It all depends on the network that you are tunneling across.
If that network is under your control, you could increase its MTU so that it can handle the tunneled payload plus the encapsulating overhead. Make sure that all devices connecting to that network can handle the new MTU or L2 frame size ("baby giants") respectively.
If the underlying network is not under your control - the more common situation - then you can't do that. Since the encapsulating packets exceed the network's MTU, fragmentation is required, putting additional load on the IPsec routers, and increasing the total overhead.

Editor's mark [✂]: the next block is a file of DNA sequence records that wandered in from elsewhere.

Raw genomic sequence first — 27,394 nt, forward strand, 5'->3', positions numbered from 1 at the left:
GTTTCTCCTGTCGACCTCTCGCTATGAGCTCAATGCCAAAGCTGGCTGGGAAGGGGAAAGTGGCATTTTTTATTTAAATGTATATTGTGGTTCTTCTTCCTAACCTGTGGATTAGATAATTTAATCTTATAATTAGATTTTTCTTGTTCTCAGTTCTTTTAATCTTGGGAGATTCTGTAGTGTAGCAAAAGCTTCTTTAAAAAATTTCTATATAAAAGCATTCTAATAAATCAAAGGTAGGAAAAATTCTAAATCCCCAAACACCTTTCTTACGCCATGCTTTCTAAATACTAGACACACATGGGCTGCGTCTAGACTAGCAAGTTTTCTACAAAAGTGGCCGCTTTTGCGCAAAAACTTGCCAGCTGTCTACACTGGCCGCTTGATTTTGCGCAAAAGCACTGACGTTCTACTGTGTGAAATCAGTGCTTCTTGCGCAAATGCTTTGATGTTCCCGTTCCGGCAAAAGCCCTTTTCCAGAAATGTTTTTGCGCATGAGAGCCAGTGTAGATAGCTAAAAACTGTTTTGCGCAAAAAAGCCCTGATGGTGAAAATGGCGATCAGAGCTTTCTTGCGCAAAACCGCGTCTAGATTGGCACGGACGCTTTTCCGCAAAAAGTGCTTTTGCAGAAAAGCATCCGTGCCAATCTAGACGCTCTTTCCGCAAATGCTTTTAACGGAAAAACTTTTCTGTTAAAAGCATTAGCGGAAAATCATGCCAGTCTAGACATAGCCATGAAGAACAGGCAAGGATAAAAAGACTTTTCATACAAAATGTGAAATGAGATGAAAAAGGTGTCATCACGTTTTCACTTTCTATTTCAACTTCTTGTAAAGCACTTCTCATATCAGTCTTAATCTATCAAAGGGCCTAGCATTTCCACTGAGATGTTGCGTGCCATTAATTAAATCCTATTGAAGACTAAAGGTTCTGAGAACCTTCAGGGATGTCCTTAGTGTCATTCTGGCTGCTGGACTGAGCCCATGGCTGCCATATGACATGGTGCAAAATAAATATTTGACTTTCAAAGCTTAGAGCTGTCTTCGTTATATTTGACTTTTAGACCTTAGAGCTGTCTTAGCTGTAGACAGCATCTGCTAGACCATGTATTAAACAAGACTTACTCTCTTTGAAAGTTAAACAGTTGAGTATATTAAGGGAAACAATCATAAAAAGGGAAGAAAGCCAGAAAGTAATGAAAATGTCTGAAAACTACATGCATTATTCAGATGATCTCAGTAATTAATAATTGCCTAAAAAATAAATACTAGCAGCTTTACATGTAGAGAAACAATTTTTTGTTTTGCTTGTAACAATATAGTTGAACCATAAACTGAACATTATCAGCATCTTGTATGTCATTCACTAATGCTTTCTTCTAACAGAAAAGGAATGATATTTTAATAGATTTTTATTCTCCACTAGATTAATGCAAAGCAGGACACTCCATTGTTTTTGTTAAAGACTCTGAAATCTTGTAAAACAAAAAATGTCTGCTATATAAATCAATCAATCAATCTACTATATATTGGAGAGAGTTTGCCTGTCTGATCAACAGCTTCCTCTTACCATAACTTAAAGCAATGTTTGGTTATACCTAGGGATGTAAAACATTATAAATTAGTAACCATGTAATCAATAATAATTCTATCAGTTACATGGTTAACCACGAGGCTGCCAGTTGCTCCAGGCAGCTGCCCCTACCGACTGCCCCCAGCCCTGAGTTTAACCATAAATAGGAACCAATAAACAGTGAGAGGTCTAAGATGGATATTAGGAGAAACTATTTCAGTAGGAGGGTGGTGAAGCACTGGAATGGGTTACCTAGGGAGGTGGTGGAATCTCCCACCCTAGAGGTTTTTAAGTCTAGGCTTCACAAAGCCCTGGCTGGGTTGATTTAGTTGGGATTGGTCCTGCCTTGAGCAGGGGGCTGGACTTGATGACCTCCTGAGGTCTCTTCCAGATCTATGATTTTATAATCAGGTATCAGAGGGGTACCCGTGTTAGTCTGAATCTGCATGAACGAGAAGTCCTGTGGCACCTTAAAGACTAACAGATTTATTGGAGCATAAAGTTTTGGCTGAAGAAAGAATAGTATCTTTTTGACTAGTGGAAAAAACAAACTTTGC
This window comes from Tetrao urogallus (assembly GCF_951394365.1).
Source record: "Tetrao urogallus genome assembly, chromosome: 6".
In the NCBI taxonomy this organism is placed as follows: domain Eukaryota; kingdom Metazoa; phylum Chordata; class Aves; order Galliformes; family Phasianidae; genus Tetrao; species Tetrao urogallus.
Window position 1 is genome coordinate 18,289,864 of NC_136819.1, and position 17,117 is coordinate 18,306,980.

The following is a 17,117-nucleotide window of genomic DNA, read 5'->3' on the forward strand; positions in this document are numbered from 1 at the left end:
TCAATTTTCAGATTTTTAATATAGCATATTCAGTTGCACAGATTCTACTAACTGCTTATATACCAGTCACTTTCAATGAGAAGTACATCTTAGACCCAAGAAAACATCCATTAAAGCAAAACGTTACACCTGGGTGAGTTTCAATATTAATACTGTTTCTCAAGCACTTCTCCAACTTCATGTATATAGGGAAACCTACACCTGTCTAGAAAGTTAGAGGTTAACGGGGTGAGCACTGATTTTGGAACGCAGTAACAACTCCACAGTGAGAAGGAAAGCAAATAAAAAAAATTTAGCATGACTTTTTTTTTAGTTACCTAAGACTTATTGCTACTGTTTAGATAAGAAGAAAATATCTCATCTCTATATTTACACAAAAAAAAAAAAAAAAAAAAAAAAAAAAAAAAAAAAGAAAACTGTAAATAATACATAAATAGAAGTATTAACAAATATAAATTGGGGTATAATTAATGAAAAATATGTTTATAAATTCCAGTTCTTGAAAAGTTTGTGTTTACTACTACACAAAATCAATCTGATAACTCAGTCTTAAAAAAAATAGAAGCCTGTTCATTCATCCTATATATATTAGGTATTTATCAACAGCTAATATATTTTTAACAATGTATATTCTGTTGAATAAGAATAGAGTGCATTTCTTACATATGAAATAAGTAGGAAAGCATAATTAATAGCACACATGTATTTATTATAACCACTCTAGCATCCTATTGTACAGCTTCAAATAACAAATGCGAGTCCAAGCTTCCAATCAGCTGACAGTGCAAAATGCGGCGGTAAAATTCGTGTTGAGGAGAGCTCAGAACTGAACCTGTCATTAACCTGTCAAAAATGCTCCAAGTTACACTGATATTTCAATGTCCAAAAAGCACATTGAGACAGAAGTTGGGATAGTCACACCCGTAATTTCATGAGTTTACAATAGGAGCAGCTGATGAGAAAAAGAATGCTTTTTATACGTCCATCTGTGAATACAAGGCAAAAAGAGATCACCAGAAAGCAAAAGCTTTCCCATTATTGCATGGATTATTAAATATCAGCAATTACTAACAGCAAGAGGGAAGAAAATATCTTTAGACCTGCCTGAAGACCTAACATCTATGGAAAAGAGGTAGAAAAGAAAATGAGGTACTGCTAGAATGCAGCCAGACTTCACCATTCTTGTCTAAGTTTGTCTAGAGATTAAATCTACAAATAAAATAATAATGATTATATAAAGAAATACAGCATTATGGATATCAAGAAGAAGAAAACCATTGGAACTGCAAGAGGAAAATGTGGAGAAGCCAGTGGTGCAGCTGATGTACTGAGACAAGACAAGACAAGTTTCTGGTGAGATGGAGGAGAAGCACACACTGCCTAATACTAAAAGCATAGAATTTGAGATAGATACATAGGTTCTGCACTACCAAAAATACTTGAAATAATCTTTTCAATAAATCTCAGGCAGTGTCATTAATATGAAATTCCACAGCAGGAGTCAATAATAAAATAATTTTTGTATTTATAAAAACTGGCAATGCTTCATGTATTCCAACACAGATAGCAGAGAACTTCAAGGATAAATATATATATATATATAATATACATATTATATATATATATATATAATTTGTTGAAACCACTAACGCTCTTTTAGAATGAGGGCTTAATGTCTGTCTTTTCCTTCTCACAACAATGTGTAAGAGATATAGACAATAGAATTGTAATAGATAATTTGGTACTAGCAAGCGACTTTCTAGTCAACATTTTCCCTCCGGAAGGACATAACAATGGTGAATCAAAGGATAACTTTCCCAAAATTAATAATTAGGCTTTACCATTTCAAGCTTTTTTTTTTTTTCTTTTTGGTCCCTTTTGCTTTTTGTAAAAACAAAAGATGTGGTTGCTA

Accordingly, you can decrease the MTU before entering the tunnel (for all nodes using the tunnel). That reserves space in the outer packets to accommodate the overhead without fragmentation.
So basically, it's either
- do nothing (let routers fragment) or
- decrease inner MTU (most reasonable) or
- increase outer MTU (rarely possible)
Note that in-path fragmentation is an IPv4-only thing. IPv6 does away with that by requiring PMTUD which should take care of all that automatically.
Also note that 1500 bytes is the IP MTU over standard Ethernet. There are other L2 protocols with different MTUs.